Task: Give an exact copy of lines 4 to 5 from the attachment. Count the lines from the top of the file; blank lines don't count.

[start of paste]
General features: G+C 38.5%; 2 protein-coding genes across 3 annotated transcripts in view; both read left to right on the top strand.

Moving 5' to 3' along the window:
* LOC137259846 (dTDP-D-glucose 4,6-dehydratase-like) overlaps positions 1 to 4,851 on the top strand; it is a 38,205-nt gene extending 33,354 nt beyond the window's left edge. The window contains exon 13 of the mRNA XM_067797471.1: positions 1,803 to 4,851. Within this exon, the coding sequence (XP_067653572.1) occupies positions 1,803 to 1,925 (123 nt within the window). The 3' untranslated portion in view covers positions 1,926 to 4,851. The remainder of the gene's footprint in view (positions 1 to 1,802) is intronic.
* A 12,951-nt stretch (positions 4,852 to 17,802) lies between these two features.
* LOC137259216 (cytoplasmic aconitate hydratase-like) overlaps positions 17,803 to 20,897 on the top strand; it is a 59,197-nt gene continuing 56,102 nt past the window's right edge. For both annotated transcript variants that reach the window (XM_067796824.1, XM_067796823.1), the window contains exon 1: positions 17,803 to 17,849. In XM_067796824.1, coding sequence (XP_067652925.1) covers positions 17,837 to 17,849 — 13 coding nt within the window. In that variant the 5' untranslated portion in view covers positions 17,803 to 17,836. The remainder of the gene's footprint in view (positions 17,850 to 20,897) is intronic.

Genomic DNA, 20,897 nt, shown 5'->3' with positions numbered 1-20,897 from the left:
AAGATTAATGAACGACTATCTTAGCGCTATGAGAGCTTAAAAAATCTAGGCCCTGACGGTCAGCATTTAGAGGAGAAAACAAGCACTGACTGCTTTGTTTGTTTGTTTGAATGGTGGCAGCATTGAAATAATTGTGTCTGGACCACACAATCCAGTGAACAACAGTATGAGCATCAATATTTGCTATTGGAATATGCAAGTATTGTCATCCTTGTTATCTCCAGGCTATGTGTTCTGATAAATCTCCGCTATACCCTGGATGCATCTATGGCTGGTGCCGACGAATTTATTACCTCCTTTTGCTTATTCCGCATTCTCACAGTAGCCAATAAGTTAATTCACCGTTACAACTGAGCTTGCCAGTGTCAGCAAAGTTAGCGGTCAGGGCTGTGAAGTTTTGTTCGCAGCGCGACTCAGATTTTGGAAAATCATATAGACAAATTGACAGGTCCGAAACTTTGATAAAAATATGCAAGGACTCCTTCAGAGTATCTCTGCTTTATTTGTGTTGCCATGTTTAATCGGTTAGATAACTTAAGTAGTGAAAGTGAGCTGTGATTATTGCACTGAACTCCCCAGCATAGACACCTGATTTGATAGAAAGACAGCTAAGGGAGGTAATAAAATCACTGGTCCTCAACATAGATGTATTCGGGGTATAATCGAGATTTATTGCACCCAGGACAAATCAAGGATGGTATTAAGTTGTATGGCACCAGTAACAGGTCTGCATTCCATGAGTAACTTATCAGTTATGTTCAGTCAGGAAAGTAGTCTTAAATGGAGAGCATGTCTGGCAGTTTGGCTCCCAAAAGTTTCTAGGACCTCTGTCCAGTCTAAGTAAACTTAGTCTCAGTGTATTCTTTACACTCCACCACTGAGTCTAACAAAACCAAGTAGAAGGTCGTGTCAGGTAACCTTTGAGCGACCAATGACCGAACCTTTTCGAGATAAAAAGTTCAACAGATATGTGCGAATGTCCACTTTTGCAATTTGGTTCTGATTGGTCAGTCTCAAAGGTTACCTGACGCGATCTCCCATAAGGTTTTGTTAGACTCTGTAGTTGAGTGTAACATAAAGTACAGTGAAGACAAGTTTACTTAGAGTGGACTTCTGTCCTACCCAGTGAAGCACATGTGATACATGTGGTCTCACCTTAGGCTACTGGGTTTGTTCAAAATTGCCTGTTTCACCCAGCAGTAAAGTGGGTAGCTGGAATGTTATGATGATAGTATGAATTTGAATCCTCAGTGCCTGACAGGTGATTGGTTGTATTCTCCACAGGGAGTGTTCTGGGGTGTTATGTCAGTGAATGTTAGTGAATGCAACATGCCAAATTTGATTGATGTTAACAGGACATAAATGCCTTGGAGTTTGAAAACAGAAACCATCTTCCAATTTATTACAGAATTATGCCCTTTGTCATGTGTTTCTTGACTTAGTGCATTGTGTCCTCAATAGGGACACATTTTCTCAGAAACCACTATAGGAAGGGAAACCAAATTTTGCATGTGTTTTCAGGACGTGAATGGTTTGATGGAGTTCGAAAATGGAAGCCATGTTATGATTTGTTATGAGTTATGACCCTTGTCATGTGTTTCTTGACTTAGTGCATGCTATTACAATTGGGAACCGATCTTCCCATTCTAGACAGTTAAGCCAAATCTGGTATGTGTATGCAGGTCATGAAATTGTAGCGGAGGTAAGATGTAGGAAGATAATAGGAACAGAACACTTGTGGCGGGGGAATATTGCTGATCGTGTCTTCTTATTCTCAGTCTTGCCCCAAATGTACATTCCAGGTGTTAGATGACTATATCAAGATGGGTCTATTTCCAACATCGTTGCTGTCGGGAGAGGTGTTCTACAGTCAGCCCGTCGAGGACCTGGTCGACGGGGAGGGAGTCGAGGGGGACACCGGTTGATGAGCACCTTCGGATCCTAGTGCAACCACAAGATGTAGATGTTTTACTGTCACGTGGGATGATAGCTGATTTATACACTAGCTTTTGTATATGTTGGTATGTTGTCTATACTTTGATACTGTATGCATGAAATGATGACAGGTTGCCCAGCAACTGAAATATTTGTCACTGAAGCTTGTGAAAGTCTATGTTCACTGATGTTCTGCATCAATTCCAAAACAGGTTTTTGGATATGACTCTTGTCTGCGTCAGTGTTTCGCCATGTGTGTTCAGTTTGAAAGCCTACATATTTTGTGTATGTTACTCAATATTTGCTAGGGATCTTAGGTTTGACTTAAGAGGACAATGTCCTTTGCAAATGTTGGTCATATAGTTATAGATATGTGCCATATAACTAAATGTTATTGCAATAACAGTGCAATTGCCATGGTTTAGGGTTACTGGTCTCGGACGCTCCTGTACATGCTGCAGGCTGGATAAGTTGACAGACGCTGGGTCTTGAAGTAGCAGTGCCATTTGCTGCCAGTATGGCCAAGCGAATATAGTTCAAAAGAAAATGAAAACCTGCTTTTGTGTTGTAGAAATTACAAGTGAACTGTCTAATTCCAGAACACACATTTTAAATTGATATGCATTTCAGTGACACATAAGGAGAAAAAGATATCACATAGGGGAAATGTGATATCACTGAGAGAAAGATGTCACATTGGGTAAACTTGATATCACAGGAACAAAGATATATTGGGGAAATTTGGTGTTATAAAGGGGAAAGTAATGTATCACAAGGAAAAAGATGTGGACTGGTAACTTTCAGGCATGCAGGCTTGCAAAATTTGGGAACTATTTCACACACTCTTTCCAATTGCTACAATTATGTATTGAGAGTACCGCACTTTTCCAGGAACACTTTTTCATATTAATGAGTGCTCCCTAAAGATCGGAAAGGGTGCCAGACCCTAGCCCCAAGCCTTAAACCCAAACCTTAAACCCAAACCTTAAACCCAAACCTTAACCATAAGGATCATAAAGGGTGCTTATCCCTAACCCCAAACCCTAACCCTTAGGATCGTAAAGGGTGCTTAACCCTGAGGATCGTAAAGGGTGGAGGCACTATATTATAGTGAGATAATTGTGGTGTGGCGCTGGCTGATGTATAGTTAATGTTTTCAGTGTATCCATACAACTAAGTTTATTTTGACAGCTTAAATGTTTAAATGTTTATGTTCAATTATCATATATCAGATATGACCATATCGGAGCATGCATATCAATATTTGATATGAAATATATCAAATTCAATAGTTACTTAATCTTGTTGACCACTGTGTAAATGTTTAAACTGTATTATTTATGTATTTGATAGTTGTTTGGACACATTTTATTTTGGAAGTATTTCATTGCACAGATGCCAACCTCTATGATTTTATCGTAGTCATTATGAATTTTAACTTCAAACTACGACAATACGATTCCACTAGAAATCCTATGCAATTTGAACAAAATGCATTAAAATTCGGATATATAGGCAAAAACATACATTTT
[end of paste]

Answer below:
* A 12,951-nt stretch (positions 4,852 to 17,802) lies between these two features.
* LOC137259216 (cytoplasmic aconitate hydratase-like) overlaps positions 17,803 to 20,897 on the top strand; it is a 59,197-nt gene continuing 56,102 nt past the window's right edge. For both annotated transcript variants that reach the window (XM_067796824.1, XM_067796823.1), the window contains exon 1: positions 17,803 to 17,849. In XM_067796824.1, coding sequence (XP_067652925.1) covers positions 17,837 to 17,849 — 13 coding nt within the window. In that variant the 5' untranslated portion in view covers positions 17,803 to 17,836. The remainder of the gene's footprint in view (positions 17,850 to 20,897) is intronic.